REVISIO: Plant Lab | Plant Lab

For anyone that decides to make music today, there is a bottomless pit of background research available. There is little doubt that any musician can find examples where a similar approach, set up or mood was mapped out before. As far as psychedelic rock music, you have the tremendous arc of the late 60s as well as 5 whole decades since of further developments within the genre.

Knowledge of production techniques, and more affordable and portable means of replicating these sounds and atmospheres is now all just a few clicks away.

This also means it’s pretty easy to just copy/paste and several bands do this perfectly well. But it’s interesting when we come across a release that pushes this whole idea even further, or even manages to wrestle all these loose threads into something that’s actually new. Plant Lab’s self- titled debut seems to do exactly this.

A 45-minute headphone adventure that will simultaneously suck you in, whilst concurrently reminding you of a vast list of bands and tracks you’ve washed your brain in before. What remains completely engaging throughout this experience are the richly rendered details in everything, full stereo layers of texture, rippling, and always just blurred enough to pleasantly fuzz your head and widen your pupils.

Plant Lab is the Seattle based duo of Owen Whitcomb and Brenan Chambers. The pair had been slowly tinkering and detailing a series of demos birthed back in 2015. Clearly this luxury of time, and no doubt endless tweaks and chin stroking has realised every moment presented here in a finalised form, gloriously saturated in lysergic honey.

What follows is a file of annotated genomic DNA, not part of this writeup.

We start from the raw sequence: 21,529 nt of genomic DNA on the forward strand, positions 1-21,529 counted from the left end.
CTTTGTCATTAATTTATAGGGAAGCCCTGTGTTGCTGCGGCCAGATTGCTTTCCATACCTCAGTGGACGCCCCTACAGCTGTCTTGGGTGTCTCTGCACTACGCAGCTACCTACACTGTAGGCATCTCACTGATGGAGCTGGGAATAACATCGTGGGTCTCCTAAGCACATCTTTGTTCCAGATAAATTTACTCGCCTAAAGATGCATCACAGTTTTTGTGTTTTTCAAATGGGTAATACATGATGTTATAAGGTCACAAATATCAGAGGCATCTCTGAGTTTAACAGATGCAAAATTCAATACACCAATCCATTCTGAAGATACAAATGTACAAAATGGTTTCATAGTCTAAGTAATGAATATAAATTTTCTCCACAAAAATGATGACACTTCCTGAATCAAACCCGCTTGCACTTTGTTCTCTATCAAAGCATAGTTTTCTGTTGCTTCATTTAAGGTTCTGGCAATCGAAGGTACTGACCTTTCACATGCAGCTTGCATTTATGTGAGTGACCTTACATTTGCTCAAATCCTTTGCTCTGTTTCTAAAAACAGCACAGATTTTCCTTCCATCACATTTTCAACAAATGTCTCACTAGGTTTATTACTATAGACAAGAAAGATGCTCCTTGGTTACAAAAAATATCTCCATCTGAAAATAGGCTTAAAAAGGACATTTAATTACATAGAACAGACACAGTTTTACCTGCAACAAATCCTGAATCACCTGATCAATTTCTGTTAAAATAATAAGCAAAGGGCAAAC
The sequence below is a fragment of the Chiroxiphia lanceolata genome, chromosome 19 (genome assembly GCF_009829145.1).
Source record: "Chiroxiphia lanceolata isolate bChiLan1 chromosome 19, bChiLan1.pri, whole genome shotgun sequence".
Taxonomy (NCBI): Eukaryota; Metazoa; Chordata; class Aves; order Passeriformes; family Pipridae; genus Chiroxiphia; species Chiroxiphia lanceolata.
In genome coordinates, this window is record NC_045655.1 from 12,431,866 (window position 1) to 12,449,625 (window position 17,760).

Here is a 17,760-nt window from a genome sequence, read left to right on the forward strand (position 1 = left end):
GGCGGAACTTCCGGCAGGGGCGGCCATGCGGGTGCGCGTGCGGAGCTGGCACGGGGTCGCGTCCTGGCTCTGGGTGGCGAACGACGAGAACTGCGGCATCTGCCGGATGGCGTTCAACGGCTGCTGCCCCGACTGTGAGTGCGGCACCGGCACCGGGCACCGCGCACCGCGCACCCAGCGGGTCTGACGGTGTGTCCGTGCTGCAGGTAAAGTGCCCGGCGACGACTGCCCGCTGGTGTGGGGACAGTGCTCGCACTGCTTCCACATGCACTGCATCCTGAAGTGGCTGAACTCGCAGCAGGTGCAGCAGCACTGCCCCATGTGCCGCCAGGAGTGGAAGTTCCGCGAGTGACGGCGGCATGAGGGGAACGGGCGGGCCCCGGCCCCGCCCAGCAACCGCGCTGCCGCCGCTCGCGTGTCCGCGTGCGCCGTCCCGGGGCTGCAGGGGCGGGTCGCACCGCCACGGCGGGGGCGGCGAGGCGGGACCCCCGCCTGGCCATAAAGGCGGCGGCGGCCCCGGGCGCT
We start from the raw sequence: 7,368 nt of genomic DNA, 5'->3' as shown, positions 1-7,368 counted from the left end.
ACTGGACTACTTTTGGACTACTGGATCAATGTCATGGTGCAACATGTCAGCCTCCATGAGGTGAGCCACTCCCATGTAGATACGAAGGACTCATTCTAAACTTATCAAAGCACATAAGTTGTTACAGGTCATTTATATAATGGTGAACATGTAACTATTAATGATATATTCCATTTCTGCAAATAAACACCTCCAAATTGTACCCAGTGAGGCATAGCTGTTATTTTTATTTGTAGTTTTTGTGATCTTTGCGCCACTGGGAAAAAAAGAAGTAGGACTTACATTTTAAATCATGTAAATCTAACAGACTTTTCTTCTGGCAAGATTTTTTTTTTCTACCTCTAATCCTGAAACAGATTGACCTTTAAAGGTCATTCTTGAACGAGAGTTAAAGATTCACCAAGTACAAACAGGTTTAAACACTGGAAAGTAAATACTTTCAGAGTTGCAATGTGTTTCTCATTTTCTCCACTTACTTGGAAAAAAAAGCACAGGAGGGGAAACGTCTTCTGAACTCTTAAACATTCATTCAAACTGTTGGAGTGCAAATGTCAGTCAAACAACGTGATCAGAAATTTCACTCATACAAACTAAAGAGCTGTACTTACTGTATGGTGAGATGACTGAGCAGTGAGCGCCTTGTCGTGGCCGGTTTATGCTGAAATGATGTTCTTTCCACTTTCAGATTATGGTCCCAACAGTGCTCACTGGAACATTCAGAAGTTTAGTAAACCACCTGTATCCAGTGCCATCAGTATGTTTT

Split into 15 tracks, the album gathers instrumental textural passages around 5 seemingly more dynamically structured song peaks. Grand Hall is Tame Impala through the looking glass with an upright piano/drum groove, and Choral is the Beach Boys dissolving into a black hole drone.

Plants Don’t Grow ebbs and floats in zero gravity, Bubblegum Sun takes My Bloody Valentine and collides it with some kosmic pop buried under layers of silt. The penultimate track, ironically titled The Unremarkable 60s, is the clearest the duo has sounded as the flute groove slowly flutters and drips into a campfire conclusion.

But what makes the listen so enjoyable is the weird non-linear journey the whole album takes you on. The 4 parts of Ancients drift by like interludes, the dreamy fairground of Lucidity, or the jazzy delirium of Baroque all push you in odd new directions. Weather Frequencies could almost be Boards of Canada whilst Highway Scenery is an old scratched 7” single found in some mouldy attic…

Perhaps the ultimate compliment with Plant Lab’s superb debut is that it attempts what could easily be considered too much. Too many influences, styles and ideas competing in a cluttered and saturated sonic space, it is conceivable that things will sag or simply run out of steam. But despite so many elements converging somehow everything just seems to work. The 100’s of twists and turns here align as blistering sonic statements – nothing feels less than vital.

We may have been late to the party, but Plant Lab is 45 minutes, we wholeheartedly recommend you spare – a treat of pure heady escapism awaits…

Plant Lab is out now on Crash Symbols

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